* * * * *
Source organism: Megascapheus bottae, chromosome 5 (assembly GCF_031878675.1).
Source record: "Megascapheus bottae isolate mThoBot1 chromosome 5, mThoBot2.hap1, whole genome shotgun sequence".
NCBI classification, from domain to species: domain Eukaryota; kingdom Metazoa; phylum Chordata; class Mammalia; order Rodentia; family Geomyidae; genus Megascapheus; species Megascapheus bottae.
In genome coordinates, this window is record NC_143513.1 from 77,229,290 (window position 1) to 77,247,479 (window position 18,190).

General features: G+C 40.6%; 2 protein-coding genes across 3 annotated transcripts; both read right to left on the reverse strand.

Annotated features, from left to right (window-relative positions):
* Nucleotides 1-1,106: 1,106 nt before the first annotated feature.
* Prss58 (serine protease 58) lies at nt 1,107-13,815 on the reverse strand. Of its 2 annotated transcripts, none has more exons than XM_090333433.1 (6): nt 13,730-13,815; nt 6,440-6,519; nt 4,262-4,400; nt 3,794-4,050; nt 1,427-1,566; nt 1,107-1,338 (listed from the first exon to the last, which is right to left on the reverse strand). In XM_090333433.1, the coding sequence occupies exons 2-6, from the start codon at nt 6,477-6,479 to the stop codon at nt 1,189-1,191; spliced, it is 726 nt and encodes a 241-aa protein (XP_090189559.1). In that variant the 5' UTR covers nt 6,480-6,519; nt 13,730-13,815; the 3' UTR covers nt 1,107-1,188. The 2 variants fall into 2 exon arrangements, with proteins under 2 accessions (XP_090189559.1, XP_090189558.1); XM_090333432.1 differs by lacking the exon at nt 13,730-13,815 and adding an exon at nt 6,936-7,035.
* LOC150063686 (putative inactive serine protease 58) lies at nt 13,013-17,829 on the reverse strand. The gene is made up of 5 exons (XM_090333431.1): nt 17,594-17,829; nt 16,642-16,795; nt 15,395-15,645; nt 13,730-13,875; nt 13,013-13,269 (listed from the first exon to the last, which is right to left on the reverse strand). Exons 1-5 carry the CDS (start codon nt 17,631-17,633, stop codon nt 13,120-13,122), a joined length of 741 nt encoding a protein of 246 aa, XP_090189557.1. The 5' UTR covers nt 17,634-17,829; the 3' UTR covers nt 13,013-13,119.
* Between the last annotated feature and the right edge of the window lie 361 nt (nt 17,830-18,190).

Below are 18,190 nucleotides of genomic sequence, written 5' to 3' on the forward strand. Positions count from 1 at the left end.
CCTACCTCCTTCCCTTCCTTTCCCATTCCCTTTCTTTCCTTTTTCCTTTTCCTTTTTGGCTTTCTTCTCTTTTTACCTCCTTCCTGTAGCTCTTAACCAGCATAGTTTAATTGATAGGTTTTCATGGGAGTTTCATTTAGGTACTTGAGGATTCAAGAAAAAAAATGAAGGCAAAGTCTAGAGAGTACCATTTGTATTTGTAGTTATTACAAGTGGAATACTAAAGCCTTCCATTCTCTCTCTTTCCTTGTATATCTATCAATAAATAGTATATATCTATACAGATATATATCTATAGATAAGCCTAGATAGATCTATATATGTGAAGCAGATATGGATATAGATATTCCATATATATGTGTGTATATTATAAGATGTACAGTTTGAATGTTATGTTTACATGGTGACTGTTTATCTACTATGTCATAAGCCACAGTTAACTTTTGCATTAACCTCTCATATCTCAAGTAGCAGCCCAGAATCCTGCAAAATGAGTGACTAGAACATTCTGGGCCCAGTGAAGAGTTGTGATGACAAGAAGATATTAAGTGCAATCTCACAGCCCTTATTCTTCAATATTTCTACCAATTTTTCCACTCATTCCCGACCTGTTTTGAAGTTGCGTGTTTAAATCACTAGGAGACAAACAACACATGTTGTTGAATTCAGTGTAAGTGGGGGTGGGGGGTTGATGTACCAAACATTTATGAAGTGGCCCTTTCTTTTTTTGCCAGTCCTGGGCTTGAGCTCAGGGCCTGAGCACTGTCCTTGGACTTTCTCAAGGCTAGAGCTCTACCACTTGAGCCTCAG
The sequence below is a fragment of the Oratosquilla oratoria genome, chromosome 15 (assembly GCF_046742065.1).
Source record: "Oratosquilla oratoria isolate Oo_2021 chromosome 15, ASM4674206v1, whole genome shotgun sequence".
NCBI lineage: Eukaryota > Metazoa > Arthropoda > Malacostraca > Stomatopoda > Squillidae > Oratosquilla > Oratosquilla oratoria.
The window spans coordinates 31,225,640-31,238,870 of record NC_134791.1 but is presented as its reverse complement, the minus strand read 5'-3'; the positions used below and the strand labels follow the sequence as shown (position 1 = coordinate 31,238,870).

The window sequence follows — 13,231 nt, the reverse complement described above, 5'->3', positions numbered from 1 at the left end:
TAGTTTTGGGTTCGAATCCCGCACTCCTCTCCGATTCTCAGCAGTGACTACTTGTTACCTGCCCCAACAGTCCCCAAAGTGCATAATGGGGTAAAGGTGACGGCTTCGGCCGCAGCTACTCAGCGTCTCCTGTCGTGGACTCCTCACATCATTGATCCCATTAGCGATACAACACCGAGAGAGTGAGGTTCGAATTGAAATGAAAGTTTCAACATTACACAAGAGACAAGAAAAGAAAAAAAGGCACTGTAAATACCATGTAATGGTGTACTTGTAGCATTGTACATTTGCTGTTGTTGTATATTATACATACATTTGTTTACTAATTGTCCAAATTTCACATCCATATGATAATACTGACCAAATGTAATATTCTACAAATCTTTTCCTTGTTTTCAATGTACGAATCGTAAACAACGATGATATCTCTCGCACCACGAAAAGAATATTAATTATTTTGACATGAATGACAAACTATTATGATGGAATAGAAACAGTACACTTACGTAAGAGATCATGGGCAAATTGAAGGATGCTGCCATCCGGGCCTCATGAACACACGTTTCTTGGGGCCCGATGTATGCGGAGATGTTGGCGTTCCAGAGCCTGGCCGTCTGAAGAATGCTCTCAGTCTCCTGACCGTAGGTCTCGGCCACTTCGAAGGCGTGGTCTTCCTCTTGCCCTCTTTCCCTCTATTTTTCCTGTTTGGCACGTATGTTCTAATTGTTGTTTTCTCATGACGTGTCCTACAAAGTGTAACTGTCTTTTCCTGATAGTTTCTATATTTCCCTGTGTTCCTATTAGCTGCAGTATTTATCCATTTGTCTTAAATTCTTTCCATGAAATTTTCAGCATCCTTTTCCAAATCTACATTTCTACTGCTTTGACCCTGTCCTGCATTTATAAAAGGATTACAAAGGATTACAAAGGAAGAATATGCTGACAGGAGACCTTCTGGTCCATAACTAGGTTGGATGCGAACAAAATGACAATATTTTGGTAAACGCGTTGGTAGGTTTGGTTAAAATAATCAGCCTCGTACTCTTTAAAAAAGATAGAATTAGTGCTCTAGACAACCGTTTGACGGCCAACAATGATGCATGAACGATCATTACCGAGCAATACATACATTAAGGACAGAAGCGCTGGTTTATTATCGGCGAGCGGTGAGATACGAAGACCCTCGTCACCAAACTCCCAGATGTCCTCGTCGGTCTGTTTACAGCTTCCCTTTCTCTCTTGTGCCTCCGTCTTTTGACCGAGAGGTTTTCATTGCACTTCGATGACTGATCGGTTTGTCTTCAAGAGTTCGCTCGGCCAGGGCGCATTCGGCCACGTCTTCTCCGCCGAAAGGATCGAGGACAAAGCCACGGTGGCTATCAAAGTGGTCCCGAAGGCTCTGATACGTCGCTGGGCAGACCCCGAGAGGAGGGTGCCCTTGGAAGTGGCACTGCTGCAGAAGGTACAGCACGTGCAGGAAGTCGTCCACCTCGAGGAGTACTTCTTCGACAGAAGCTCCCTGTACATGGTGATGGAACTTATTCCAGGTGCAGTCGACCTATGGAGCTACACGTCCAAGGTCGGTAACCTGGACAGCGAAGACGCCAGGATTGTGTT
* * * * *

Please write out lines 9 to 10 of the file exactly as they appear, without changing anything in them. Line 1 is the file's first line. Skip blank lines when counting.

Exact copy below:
* LOC150063686 (putative inactive serine protease 58) lies at nt 13,013-17,829 on the reverse strand. The gene is made up of 5 exons (XM_090333431.1): nt 17,594-17,829; nt 16,642-16,795; nt 15,395-15,645; nt 13,730-13,875; nt 13,013-13,269 (listed from the first exon to the last, which is right to left on the reverse strand). Exons 1-5 carry the CDS (start codon nt 17,631-17,633, stop codon nt 13,120-13,122), a joined length of 741 nt encoding a protein of 246 aa, XP_090189557.1. The 5' UTR covers nt 17,634-17,829; the 3' UTR covers nt 13,013-13,119.
* Between the last annotated feature and the right edge of the window lie 361 nt (nt 17,830-18,190).